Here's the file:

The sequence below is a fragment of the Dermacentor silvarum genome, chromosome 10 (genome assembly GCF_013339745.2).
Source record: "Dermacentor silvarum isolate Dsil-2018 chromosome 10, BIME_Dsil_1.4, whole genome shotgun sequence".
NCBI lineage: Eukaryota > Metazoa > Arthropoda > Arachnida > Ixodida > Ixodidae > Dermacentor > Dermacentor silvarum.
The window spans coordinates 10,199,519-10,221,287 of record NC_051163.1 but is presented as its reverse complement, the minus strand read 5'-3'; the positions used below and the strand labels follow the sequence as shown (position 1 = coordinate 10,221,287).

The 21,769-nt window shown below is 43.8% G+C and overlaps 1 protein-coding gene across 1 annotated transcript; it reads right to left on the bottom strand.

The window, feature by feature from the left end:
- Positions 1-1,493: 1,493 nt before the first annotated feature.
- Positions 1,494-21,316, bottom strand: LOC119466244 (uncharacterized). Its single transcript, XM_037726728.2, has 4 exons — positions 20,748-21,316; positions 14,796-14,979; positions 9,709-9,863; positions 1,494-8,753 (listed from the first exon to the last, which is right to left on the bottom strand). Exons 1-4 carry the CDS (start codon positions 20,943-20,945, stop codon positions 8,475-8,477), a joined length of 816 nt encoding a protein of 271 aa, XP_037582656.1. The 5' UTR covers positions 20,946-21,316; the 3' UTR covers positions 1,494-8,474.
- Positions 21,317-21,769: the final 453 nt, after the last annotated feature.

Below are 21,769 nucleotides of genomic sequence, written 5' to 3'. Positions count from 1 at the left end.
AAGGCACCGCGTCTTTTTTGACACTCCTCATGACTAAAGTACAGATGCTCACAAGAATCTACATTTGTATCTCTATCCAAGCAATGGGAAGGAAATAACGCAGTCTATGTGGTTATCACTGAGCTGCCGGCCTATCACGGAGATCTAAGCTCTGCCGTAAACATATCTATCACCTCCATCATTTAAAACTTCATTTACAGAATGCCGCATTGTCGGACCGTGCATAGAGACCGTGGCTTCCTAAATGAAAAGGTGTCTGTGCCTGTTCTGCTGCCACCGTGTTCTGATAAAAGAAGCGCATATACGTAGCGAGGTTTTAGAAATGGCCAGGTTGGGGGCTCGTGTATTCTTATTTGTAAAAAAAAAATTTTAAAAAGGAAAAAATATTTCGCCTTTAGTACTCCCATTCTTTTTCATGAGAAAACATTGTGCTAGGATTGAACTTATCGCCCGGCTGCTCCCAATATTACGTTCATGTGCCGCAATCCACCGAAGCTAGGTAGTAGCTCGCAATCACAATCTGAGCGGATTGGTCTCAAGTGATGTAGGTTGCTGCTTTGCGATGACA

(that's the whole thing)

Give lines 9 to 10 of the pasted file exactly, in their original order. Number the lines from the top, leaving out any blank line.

- Positions 21,317-21,769: the final 453 nt, after the last annotated feature.

Below are 21,769 nucleotides of genomic sequence, written 5' to 3'. Positions count from 1 at the left end.